If the leading driver leads eighty-eight laps you will need them in your lineup for any chance of winning a tournament; however, if that number falls south of fifty-one you could win simply by building the team who gains the most positions from start to finish. The chart on the right shows how laps led converts into points bonuses; if a top tier driver were to fail to make it through tech for qualifying and start in the 30s, with the actual likelihood of finishing near fifth place, a racer would have to lead 100 laps to match in laps led points what that other driver is gaining through place differential. Qualifying will be the great determinate of which direction we begin lineups this weekend.

Where are the lap leaders at Pocono coming from?

With only one driver registering 30% or more of the laps led, following this graph is fairly easy. For four straight races, the leading lap gainer hovered around the fourth starting position before jumping to 13th in the late Spring race of 2016. Interestingly enough in those four races, where the lap leader came from within the starting five, the driver who led the most laps ended up winning the race as well. In last year’s race, Chase Elliott led the most laps (32) but finished fourth as Kurt Busch (who led the second most laps – 32) won the race. Kurt himself started sixth which gives us a fairly good correlation to starting around the fifth spot (give or take a few positions) and being in line to not only lead the most laps but also win the race. Furthermore, when you look at who led the second most laps, the trend goes 12th, 2nd, 5th, 1st, and 9th. If you pick a potential lap leader outside of the starting top ten you’re adding unneeded variance to your teams.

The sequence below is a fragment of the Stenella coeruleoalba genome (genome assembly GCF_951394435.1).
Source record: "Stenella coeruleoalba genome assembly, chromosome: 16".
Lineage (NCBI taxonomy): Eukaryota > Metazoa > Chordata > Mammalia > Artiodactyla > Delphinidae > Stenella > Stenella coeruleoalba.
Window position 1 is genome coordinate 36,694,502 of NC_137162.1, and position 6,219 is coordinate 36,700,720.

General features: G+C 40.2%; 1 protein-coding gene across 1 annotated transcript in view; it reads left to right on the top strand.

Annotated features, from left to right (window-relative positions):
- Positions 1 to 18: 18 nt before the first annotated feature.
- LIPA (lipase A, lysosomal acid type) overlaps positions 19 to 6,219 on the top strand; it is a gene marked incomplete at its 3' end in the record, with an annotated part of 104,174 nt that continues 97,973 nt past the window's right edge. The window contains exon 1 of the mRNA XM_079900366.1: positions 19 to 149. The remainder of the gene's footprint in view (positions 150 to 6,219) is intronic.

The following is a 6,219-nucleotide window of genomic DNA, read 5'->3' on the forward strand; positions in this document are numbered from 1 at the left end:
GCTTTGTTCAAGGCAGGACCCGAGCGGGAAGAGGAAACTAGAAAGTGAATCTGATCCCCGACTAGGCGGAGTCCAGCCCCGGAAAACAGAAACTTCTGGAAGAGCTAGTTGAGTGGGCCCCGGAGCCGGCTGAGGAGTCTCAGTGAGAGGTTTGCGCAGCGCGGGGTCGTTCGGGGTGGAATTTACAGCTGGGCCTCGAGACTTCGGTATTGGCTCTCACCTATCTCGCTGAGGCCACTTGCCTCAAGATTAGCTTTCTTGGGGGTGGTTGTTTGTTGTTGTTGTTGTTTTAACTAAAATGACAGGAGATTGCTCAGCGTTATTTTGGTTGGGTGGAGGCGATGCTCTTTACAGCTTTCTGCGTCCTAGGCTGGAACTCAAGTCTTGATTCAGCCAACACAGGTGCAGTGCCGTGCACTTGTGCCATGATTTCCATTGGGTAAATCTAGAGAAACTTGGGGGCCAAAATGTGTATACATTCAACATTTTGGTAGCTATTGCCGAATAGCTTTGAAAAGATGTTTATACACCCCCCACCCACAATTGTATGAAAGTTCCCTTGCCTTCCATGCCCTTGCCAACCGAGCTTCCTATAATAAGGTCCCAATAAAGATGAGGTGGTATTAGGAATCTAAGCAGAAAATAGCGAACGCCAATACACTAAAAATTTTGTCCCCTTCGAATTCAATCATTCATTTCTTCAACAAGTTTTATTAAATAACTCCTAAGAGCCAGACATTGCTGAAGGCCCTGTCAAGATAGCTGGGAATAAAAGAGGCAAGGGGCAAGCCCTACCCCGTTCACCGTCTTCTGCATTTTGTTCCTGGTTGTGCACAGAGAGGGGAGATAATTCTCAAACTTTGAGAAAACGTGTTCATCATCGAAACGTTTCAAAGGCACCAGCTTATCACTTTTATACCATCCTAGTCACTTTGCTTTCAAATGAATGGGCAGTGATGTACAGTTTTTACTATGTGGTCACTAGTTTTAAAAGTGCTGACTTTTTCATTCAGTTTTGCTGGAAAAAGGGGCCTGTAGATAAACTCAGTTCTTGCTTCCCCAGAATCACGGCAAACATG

Should we roster the pole sitter as a potential lap leader? 

This graph appears different from last week as I decided to add where the pole sitter is finishing besides how many laps they are leading. This addition of information matters because if the lap leader is a fair bet to not finish fifth or better, they had better lead enough laps to make up for the points they’re losing from scoring differential. Nonetheless, we have a pretty alarming trend for the pole sitter at Pocono as they’ve only led laps in two of five races with the zenith being 19/160 (11.8%) laps led. In fact, that race was the only time out of ten instances where the pole sitter led either the most laps or second most laps. With the track being a nearly flat 2.5-mile circuit it makes it way too easy for the lap leader to get passed and just decide to fall in line instead of charging back to the front. The long straightaways put a premium on horsepower and if the leader doesn’t have it they will be passed.

The late Summer race of 2015 was the only race, out of our five race data set, where the pole sitter failed to finish on the lead lap. In those other four races, the pole sitter finished at 5th place (5.75 to be exact) on average meaning they weren’t negatively impacting teams in large, yet still, they’re not leading any laps while also losing points for place differential. Your best bet is to not blindly roster the pole sitter especially if they post bad single lap speeds in practice. In last year’s fog-shortened race, Martin Truex Jr. appeared ready to buck this trend but left early with a mechanical issue after leading the first sixteen laps. Dependent on who wins the pole, you may decide to increase your shares of them, but for the most part let the majority of your teams center around drivers starting second to tenth.

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Phill Bennetzen

Phill is a father, husband, Catholic, IT Director, wannabe Nutritional Sociologist, and passionate for sports and the stats that encompass them. Phill provides stats and analysis for both NFL and NASCAR as well as writing about game theory for his weekly Process Report article.